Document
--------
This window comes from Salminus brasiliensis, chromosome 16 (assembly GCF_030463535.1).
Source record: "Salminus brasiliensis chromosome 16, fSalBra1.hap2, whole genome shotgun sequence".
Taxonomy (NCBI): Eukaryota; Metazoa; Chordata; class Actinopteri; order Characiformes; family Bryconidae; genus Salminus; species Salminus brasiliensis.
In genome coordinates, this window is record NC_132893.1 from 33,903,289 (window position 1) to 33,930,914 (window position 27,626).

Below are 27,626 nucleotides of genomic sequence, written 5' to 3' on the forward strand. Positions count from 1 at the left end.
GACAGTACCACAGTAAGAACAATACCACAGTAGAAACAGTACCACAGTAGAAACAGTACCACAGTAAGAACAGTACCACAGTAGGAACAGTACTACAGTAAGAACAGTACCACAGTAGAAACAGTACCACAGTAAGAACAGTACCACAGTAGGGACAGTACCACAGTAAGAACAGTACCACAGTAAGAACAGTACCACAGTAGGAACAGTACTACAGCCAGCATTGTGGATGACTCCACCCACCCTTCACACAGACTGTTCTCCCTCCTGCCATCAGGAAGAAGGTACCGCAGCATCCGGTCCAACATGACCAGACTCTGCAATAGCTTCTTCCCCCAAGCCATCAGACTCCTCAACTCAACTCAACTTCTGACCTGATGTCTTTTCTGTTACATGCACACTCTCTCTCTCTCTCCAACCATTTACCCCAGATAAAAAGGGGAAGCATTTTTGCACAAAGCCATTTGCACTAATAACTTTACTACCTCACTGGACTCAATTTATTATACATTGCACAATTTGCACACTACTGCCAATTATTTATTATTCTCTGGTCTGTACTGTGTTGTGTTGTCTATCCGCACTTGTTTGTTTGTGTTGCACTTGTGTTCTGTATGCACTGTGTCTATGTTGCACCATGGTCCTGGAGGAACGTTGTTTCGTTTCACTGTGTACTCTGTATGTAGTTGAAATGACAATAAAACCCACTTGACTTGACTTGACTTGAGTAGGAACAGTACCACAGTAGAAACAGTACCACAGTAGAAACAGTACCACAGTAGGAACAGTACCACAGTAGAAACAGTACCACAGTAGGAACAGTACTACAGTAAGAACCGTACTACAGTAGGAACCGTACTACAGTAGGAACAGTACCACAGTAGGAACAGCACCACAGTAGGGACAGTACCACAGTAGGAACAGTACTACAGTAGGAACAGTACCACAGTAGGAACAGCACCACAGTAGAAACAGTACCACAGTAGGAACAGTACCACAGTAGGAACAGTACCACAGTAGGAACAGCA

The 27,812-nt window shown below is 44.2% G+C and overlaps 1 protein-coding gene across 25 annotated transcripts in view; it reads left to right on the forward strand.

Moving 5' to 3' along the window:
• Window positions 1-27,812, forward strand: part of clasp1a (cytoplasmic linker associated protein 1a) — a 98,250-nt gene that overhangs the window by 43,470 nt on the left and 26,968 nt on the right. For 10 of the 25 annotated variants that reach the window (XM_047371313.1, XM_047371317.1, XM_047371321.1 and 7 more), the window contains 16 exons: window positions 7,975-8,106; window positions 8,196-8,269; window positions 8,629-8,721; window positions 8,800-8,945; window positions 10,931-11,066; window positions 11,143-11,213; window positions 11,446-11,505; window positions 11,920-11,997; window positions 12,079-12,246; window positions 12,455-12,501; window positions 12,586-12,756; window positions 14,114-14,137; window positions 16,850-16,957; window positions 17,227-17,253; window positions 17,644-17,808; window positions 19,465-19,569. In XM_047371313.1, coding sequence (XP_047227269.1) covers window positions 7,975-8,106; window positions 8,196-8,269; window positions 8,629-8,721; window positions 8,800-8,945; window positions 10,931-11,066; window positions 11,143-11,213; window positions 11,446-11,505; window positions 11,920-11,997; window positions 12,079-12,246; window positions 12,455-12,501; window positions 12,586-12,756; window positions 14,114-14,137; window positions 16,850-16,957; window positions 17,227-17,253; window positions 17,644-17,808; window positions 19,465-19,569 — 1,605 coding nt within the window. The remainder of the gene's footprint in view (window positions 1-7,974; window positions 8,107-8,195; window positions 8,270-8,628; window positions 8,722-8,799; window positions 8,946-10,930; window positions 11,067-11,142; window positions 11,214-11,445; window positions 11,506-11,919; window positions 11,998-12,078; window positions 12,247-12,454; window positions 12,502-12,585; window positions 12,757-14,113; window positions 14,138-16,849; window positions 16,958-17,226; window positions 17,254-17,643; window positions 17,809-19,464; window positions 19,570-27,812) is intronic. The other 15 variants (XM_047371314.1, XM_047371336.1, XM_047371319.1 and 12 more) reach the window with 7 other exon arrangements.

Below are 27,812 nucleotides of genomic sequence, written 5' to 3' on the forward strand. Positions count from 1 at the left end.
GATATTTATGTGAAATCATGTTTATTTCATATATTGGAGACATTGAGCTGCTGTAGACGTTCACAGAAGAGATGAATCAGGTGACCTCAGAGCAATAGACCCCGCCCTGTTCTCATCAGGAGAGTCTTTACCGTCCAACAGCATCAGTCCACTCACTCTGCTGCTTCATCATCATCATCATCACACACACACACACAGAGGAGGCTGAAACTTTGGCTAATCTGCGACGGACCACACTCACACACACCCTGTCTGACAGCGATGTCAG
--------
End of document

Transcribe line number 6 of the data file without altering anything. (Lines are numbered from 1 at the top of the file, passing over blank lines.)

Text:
GACAGTACCACAGTAAGAACAATACCACAGTAGAAACAGTACCACAGTAGAAACAGTACCACAGTAAGAACAGTACCACAGTAGGAACAGTACTACAGTAAGAACAGTACCACAGTAGAAACAGTACCACAGTAAGAACAGTACCACAGTAGGGACAGTACCACAGTAAGAACAGTACCACAGTAAGAACAGTACCACAGTAGGAACAGTACTACAGCCAGCATTGTGGATGACTCCACCCACCCTTCACACAGACTGTTCTCCCTCCTGCCATCAGGAAGAAGGTACCGCAGCATCCGGTCCAACATGACCAGACTCTGCAATAGCTTCTTCCCCCAAGCCATCAGACTCCTCAACTCAACTCAACTTCTGACCTGATGTCTTTTCTGTTACATGCACACTCTCTCTCTCTCTCCAACCATTTACCCCAGATAAAAAGGGGAAGCATTTTTGCACAAAGCCATTTGCACTAATAACTTTACTACCTCACTGGACTCAATTTATTATACATTGCACAATTTGCACACTACTGCCAATTATTTATTATTCTCTGGTCTGTACTGTGTTGTGTTGTCTATCCGCACTTGTTTGTTTGTGTTGCACTTGTGTTCTGTATGCACTGTGTCTATGTTGCACCATGGTCCTGGAGGAACGTTGTTTCGTTTCACTGTGTACTCTGTATGTAGTTGAAATGACAATAAAACCCACTTGACTTGACTTGACTTGAGTAGGAACAGTACCACAGTAGAAACAGTACCACAGTAGAAACAGTACCACAGTAGGAACAGTACCACAGTAGAAACAGTACCACAGTAGGAACAGTACTACAGTAAGAACCGTACTACAGTAGGAACCGTACTACAGTAGGAACAGTACCACAGTAGGAACAGCACCACAGTAGGGACAGTACCACAGTAGGAACAGTACTACAGTAGGAACAGTACCACAGTAGGAACAGCACCACAGTAGAAACAGTACCACAGTAGGAACAGTACCACAGTAGGAACAGTACCACAGTAGGAACAGCA